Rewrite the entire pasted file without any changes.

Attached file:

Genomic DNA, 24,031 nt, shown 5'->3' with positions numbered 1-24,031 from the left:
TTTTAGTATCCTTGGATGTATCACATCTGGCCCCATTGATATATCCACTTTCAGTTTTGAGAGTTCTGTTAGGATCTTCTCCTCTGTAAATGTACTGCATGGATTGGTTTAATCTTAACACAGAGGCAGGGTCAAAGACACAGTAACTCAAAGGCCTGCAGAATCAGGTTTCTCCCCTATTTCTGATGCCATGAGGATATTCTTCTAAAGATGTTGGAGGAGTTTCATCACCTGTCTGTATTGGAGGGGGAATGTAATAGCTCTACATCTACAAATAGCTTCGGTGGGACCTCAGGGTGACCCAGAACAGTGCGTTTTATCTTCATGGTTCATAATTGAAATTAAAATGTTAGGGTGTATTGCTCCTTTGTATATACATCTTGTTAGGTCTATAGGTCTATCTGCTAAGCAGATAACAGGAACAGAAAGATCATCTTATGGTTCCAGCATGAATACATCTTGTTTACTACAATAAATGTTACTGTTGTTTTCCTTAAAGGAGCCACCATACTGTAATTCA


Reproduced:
Genomic DNA, 24,031 nt, shown 5'->3' with positions numbered 1-24,031 from the left:
TTTTAGTATCCTTGGATGTATCACATCTGGCCCCATTGATATATCCACTTTCAGTTTTGAGAGTTCTGTTAGGATCTTCTCCTCTGTAAATGTACTGCATGGATTGGTTTAATCTTAACACAGAGGCAGGGTCAAAGACACAGTAACTCAAAGGCCTGCAGAATCAGGTTTCTCCCCTATTTCTGATGCCATGAGGATATTCTTCTAAAGATGTTGGAGGAGTTTCATCACCTGTCTGTATTGGAGGGGGAATGTAATAGCTCTACATCTACAAATAGCTTCGGTGGGACCTCAGGGTGACCCAGAACAGTGCGTTTTATCTTCATGGTTCATAATTGAAATTAAAATGTTAGGGTGTATTGCTCCTTTGTATATACATCTTGTTAGGTCTATAGGTCTATCTGCTAAGCAGATAACAGGAACAGAAAGATCATCTTATGGTTCCAGCATGAATACATCTTGTTTACTACAATAAATGTTACTGTTGTTTTCCTTAAAGGAGCCACCATACTGTAATTCA